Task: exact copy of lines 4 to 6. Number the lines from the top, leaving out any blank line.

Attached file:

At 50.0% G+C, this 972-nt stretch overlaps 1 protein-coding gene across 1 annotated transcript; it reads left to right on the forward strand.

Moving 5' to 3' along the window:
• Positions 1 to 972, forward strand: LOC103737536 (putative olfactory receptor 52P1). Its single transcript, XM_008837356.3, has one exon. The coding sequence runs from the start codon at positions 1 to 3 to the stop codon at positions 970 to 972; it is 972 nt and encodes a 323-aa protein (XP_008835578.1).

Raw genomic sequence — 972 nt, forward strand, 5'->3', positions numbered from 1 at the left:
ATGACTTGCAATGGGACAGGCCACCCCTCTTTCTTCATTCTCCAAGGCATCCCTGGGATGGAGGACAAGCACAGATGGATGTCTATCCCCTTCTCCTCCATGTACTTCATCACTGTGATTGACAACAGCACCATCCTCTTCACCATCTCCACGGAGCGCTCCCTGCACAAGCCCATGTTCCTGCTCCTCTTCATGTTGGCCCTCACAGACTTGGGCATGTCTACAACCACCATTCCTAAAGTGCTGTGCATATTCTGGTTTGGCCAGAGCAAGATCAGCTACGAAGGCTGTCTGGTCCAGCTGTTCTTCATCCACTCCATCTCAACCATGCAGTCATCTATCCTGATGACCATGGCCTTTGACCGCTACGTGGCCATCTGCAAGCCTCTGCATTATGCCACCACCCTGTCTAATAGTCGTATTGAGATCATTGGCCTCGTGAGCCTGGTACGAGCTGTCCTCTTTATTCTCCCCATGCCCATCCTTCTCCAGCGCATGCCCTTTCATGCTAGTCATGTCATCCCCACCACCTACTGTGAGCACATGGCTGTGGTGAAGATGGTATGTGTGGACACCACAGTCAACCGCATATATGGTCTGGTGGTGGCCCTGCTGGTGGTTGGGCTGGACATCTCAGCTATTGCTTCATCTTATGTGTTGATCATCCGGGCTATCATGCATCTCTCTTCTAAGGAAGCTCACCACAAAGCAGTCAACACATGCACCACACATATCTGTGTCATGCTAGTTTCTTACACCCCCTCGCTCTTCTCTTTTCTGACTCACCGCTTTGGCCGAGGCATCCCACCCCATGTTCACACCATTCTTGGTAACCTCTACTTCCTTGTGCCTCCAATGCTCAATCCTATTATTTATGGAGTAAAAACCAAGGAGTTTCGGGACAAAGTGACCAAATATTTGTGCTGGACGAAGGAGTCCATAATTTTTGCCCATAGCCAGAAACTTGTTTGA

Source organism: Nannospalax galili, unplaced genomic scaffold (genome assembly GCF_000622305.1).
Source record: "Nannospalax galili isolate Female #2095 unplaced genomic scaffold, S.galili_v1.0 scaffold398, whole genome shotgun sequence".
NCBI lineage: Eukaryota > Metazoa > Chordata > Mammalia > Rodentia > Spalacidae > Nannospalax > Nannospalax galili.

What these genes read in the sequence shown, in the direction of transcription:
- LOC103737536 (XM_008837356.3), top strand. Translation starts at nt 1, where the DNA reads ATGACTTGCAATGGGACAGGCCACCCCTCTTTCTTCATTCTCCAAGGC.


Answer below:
Raw genomic sequence — 972 nt, forward strand, 5'->3', positions numbered from 1 at the left:
ATGACTTGCAATGGGACAGGCCACCCCTCTTTCTTCATTCTCCAAGGCATCCCTGGGATGGAGGACAAGCACAGATGGATGTCTATCCCCTTCTCCTCCATGTACTTCATCACTGTGATTGACAACAGCACCATCCTCTTCACCATCTCCACGGAGCGCTCCCTGCACAAGCCCATGTTCCTGCTCCTCTTCATGTTGGCCCTCACAGACTTGGGCATGTCTACAACCACCATTCCTAAAGTGCTGTGCATATTCTGGTTTGGCCAGAGCAAGATCAGCTACGAAGGCTGTCTGGTCCAGCTGTTCTTCATCCACTCCATCTCAACCATGCAGTCATCTATCCTGATGACCATGGCCTTTGACCGCTACGTGGCCATCTGCAAGCCTCTGCATTATGCCACCACCCTGTCTAATAGTCGTATTGAGATCATTGGCCTCGTGAGCCTGGTACGAGCTGTCCTCTTTATTCTCCCCATGCCCATCCTTCTCCAGCGCATGCCCTTTCATGCTAGTCATGTCATCCCCACCACCTACTGTGAGCACATGGCTGTGGTGAAGATGGTATGTGTGGACACCACAGTCAACCGCATATATGGTCTGGTGGTGGCCCTGCTGGTGGTTGGGCTGGACATCTCAGCTATTGCTTCATCTTATGTGTTGATCATCCGGGCTATCATGCATCTCTCTTCTAAGGAAGCTCACCACAAAGCAGTCAACACATGCACCACACATATCTGTGTCATGCTAGTTTCTTACACCCCCTCGCTCTTCTCTTTTCTGACTCACCGCTTTGGCCGAGGCATCCCACCCCATGTTCACACCATTCTTGGTAACCTCTACTTCCTTGTGCCTCCAATGCTCAATCCTATTATTTATGGAGTAAAAACCAAGGAGTTTCGGGACAAAGTGACCAAATATTTGTGCTGGACGAAGGAGTCCATAATTTTTGCCCATAGCCAGAAACTTGTTTGA

Source organism: Nannospalax galili, unplaced genomic scaffold (genome assembly GCF_000622305.1).